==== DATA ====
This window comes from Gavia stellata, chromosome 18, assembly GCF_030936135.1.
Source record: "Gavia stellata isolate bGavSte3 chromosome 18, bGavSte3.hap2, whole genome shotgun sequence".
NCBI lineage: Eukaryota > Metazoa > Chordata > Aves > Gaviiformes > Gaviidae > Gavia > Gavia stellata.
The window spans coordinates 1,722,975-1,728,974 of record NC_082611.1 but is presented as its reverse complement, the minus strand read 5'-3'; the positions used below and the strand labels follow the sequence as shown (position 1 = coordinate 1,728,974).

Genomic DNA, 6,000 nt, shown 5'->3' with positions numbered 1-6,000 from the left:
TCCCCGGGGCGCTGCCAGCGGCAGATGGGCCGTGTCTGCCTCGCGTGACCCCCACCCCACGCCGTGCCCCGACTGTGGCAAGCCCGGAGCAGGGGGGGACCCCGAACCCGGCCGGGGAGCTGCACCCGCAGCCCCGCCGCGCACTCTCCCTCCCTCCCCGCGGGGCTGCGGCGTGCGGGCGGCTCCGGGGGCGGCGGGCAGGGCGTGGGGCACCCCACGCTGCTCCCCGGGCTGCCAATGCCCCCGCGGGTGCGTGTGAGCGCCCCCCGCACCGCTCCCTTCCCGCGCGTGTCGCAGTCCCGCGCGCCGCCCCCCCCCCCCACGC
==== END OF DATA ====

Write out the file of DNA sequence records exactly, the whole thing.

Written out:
This window comes from Gavia stellata, chromosome 18, assembly GCF_030936135.1.
Source record: "Gavia stellata isolate bGavSte3 chromosome 18, bGavSte3.hap2, whole genome shotgun sequence".
NCBI lineage: Eukaryota > Metazoa > Chordata > Aves > Gaviiformes > Gaviidae > Gavia > Gavia stellata.
The window spans coordinates 1,722,975-1,728,974 of record NC_082611.1 but is presented as its reverse complement, the minus strand read 5'-3'; the positions used below and the strand labels follow the sequence as shown (position 1 = coordinate 1,728,974).

Genomic DNA, 6,000 nt, shown 5'->3' with positions numbered 1-6,000 from the left:
TCCCCGGGGCGCTGCCAGCGGCAGATGGGCCGTGTCTGCCTCGCGTGACCCCCACCCCACGCCGTGCCCCGACTGTGGCAAGCCCGGAGCAGGGGGGGACCCCGAACCCGGCCGGGGAGCTGCACCCGCAGCCCCGCCGCGCACTCTCCCTCCCTCCCCGCGGGGCTGCGGCGTGCGGGCGGCTCCGGGGGCGGCGGGCAGGGCGTGGGGCACCCCACGCTGCTCCCCGGGCTGCCAATGCCCCCGCGGGTGCGTGTGAGCGCCCCCCGCACCGCTCCCTTCCCGCGCGTGTCGCAGTCCCGCGCGCCGCCCCCCCCCCCCACGC